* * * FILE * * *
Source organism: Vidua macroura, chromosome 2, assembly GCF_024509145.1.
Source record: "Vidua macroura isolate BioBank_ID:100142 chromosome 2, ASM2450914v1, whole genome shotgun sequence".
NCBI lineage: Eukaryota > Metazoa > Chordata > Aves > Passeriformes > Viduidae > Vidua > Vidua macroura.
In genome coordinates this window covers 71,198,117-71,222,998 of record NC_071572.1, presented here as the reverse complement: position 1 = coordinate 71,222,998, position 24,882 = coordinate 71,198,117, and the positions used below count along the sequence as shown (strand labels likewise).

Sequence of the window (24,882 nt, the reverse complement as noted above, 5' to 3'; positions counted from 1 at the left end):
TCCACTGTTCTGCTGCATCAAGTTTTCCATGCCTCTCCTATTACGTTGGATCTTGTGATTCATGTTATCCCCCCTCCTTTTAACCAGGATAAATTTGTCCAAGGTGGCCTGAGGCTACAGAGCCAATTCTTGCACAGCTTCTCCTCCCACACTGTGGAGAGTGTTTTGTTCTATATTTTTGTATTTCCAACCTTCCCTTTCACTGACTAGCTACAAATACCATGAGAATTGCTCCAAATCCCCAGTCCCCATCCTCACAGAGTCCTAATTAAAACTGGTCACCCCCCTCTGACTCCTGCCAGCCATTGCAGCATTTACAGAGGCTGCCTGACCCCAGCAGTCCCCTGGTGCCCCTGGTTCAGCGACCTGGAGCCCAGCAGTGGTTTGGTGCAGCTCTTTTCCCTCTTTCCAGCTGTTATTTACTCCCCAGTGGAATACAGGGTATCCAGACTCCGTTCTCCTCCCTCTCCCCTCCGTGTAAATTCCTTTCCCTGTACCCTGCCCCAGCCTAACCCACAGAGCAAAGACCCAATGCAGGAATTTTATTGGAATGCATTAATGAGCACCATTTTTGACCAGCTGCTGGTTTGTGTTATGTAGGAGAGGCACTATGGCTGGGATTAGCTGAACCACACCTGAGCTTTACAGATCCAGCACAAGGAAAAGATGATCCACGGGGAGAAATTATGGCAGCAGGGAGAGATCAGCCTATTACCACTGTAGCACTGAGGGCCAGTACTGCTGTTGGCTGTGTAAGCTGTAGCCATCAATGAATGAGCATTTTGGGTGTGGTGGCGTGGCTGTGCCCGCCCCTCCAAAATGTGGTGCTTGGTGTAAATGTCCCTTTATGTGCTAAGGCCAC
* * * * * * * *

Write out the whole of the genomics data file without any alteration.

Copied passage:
Source organism: Vidua macroura, chromosome 2, assembly GCF_024509145.1.
Source record: "Vidua macroura isolate BioBank_ID:100142 chromosome 2, ASM2450914v1, whole genome shotgun sequence".
NCBI lineage: Eukaryota > Metazoa > Chordata > Aves > Passeriformes > Viduidae > Vidua > Vidua macroura.
In genome coordinates this window covers 71,198,117-71,222,998 of record NC_071572.1, presented here as the reverse complement: position 1 = coordinate 71,222,998, position 24,882 = coordinate 71,198,117, and the positions used below count along the sequence as shown (strand labels likewise).

Sequence of the window (24,882 nt, the reverse complement as noted above, 5' to 3'; positions counted from 1 at the left end):
TCCACTGTTCTGCTGCATCAAGTTTTCCATGCCTCTCCTATTACGTTGGATCTTGTGATTCATGTTATCCCCCCTCCTTTTAACCAGGATAAATTTGTCCAAGGTGGCCTGAGGCTACAGAGCCAATTCTTGCACAGCTTCTCCTCCCACACTGTGGAGAGTGTTTTGTTCTATATTTTTGTATTTCCAACCTTCCCTTTCACTGACTAGCTACAAATACCATGAGAATTGCTCCAAATCCCCAGTCCCCATCCTCACAGAGTCCTAATTAAAACTGGTCACCCCCCTCTGACTCCTGCCAGCCATTGCAGCATTTACAGAGGCTGCCTGACCCCAGCAGTCCCCTGGTGCCCCTGGTTCAGCGACCTGGAGCCCAGCAGTGGTTTGGTGCAGCTCTTTTCCCTCTTTCCAGCTGTTATTTACTCCCCAGTGGAATACAGGGTATCCAGACTCCGTTCTCCTCCCTCTCCCCTCCGTGTAAATTCCTTTCCCTGTACCCTGCCCCAGCCTAACCCACAGAGCAAAGACCCAATGCAGGAATTTTATTGGAATGCATTAATGAGCACCATTTTTGACCAGCTGCTGGTTTGTGTTATGTAGGAGAGGCACTATGGCTGGGATTAGCTGAACCACACCTGAGCTTTACAGATCCAGCACAAGGAAAAGATGATCCACGGGGAGAAATTATGGCAGCAGGGAGAGATCAGCCTATTACCACTGTAGCACTGAGGGCCAGTACTGCTGTTGGCTGTGTAAGCTGTAGCCATCAATGAATGAGCATTTTGGGTGTGGTGGCGTGGCTGTGCCCGCCCCTCCAAAATGTGGTGCTTGGTGTAAATGTCCCTTTATGTGCTAAGGCCAC